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New Research study To Assess Reproductive Health Needs Of Refugees

New Research study To Assess Reproductive Health Needs Of Refugees

The Durban University of Technology (DUT’s) Urban Futures Centre hosted a Seminar Presentation entitled: Using technology to improve refugee and migrant access to sexual and reproductive health care.

The event was held in conjunction with the AIDS Foundation of South Africa and The Florence Foundation, at Steve Biko Campus, today.

To understand more on the sex health care amongst refugees, a community research had been conducted by the Florence Foundation to enhance knowledge and prevalence of HIV/AIDS and health risky behaviours amongst refugee and migrant communities in Durban, South Africa.

In support of their work done, the AIDS Foundation of South Africa has also developed a USDD format questionnaire with the goal to assess the sexual and reproductive health needs of refugees and migrants in South Africa. USSD (Unstructured Supplementary Service Data) is a global system for Mobile (GSM) communication technology that is used to send text between a mobile phone and an application programme in the network. It already exists in English and in French, and will soon be translated into Portuguese and Swahili.
One of the speakers at the event was Brian Minga Amza, coordinator of the Florence Foundation, stressed that there was a lack of information in the refugee and migrant community when it came to issues pertaining to HIV/AIDS and believes a solution has to be found.

“The National Strategic Plan for HIV/AIDS that the government is working on excludes all migrants. We have developed a questionnaire with the goal to assess the sexual and reproductive health needs of refugees and migrants in South Africa. We went into the communities and people responded to the questionnaire. Health care education needs to be provided in a language that the migrant can understand,” he said.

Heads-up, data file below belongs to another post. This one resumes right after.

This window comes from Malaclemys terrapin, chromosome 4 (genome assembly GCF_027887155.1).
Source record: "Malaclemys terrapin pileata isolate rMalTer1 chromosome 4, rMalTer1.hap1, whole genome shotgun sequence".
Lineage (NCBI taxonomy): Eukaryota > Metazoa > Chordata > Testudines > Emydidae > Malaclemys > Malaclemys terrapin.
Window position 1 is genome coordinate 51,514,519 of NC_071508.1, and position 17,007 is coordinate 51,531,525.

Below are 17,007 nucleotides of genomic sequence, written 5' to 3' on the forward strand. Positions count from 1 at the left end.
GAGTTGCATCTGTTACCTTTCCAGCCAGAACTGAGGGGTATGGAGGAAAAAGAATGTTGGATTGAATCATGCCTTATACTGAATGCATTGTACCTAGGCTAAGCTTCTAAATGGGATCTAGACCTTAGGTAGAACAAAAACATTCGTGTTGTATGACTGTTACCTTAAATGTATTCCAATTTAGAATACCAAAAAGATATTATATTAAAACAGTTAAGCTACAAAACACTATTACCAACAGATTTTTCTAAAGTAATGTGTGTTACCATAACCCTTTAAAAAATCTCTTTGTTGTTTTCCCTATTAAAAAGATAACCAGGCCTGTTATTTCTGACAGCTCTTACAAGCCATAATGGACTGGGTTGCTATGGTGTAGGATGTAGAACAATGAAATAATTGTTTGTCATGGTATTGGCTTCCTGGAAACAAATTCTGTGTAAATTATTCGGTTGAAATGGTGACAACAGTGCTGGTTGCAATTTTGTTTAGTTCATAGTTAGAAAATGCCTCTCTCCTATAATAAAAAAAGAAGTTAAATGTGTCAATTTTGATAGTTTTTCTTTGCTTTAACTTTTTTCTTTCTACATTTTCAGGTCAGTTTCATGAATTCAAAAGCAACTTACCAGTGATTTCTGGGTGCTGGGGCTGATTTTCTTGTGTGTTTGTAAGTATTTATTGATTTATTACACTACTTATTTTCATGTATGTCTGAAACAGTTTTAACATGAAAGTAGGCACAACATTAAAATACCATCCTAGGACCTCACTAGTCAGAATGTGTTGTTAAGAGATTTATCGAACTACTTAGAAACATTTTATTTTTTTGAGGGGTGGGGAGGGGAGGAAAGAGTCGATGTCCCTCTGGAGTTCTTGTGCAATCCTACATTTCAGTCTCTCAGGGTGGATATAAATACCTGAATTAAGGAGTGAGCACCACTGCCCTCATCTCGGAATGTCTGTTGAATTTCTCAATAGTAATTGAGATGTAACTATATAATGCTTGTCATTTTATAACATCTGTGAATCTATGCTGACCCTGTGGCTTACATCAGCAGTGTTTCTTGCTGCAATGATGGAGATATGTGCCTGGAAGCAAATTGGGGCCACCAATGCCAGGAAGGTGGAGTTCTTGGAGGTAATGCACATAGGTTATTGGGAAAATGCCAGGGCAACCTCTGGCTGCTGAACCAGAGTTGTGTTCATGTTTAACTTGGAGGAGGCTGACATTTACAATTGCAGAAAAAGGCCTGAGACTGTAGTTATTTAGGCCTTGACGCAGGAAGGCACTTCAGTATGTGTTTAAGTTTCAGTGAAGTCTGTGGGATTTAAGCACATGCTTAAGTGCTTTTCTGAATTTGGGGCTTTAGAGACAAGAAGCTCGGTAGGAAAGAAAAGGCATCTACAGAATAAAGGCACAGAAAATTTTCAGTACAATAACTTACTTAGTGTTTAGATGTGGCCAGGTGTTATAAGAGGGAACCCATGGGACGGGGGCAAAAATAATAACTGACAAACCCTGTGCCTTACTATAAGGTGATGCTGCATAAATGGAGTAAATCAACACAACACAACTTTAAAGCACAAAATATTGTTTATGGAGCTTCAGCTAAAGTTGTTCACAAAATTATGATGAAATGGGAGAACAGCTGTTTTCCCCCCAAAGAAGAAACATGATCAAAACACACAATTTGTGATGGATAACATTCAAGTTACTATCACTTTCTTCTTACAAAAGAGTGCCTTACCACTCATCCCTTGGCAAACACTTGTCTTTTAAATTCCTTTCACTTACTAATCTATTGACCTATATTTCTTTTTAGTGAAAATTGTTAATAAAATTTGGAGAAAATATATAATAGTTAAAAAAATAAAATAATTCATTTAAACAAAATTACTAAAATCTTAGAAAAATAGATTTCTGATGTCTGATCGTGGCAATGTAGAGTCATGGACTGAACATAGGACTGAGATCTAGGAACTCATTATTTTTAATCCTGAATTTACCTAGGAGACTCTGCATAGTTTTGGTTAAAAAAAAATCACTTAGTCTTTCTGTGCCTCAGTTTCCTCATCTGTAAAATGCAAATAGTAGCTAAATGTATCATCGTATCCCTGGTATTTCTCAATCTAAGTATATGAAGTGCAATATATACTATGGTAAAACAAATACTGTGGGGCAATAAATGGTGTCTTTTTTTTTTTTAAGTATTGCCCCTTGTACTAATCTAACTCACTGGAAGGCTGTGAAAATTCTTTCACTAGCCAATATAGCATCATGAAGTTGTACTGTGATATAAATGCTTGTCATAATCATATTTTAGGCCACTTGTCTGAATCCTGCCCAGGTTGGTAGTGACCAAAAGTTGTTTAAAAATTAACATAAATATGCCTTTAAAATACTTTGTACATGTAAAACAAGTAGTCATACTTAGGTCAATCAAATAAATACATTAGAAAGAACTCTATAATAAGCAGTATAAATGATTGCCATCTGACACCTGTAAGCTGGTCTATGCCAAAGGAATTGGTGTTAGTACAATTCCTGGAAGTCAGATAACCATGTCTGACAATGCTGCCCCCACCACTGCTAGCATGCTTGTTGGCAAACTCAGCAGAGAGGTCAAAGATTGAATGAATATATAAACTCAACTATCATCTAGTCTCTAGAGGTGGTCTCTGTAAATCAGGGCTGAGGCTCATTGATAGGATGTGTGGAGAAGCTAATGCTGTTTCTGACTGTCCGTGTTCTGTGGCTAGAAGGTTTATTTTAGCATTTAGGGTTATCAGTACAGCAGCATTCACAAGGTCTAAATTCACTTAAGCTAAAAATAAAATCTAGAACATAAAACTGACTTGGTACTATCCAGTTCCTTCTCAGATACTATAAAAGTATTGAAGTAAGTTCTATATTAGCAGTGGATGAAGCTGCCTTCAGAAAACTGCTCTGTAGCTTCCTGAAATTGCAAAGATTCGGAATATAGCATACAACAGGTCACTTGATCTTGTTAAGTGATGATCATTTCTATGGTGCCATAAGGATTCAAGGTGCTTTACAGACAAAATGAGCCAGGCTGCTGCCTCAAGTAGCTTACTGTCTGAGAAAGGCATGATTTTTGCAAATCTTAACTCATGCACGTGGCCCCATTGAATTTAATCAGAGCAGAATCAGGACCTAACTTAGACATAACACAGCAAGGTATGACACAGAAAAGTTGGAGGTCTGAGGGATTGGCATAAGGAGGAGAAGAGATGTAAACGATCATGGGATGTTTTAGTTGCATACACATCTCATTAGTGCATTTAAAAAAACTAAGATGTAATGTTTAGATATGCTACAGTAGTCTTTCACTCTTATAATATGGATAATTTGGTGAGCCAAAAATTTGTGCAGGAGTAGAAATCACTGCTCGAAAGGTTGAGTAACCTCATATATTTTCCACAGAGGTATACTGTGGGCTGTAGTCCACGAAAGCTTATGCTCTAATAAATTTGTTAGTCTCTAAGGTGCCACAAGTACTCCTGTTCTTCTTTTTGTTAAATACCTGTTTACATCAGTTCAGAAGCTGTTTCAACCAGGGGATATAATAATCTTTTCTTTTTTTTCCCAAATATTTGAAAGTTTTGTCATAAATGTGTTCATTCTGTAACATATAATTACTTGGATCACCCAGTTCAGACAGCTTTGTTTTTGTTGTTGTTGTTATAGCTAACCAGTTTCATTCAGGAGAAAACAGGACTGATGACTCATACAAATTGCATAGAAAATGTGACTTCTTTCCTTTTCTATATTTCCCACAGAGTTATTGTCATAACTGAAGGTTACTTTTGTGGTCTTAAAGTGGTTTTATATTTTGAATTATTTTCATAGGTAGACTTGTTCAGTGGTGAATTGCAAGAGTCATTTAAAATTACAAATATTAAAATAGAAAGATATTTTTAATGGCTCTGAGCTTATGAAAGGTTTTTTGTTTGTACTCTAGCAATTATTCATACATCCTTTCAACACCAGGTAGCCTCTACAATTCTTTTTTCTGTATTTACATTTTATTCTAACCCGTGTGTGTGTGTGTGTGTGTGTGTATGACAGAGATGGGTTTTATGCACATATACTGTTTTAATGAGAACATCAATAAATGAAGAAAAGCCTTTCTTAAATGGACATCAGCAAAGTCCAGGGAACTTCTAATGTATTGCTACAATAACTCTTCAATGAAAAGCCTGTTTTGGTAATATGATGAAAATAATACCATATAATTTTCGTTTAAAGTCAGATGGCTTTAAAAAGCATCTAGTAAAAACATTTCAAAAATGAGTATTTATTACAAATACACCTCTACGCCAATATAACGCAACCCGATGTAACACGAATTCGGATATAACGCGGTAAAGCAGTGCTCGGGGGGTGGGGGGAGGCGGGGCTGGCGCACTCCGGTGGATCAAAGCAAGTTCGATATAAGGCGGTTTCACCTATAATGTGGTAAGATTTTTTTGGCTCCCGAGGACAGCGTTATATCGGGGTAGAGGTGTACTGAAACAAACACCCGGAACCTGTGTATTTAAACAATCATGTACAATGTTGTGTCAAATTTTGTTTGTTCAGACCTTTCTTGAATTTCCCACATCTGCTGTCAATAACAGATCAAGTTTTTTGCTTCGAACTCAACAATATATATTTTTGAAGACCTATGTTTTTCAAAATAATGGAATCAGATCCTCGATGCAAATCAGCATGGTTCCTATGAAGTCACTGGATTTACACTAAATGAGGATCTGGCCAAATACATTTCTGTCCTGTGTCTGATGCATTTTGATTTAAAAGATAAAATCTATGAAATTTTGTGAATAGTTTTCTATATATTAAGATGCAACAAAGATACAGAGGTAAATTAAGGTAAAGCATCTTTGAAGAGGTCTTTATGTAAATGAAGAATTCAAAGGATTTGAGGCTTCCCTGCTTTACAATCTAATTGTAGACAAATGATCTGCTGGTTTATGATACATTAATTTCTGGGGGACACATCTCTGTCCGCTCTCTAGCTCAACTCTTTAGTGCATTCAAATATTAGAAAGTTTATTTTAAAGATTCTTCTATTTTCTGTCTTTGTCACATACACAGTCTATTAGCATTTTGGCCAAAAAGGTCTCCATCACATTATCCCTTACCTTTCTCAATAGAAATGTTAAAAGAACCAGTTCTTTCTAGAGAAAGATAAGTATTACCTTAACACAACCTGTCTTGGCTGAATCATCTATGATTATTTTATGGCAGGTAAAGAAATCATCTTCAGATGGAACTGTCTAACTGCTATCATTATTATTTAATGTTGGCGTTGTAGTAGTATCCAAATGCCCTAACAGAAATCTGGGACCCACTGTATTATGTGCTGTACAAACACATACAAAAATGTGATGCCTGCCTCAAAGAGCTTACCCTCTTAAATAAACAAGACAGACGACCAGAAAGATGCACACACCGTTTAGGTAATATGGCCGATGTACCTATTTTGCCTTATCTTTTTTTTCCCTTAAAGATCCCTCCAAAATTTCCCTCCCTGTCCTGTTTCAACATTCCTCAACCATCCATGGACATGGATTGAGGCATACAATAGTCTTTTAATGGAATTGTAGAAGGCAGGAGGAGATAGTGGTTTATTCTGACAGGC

Advocacy Manager at the AIDS Foundation of South Africa, Deborah Ewing, said in order to break the language barriers, stereotypical behaviour from health care staff, they Aids Foundation reached out to churches and community leaders to help advocate their message across.

“We asked ourselves, how do we reach people and we did that through working with every organisation that we can partner with who is working with refugees and migrants. Some of them are the Florence Foundation, Refugee Social Services and The Denis Hurley Centre,” she said.

The USDD format questionnaire will be officially launched at a date soon to be revealed, allowing people to reach it easily, and most of all anonymously

Pictured: Speakers and attendees at the event.
Tina Shabalala

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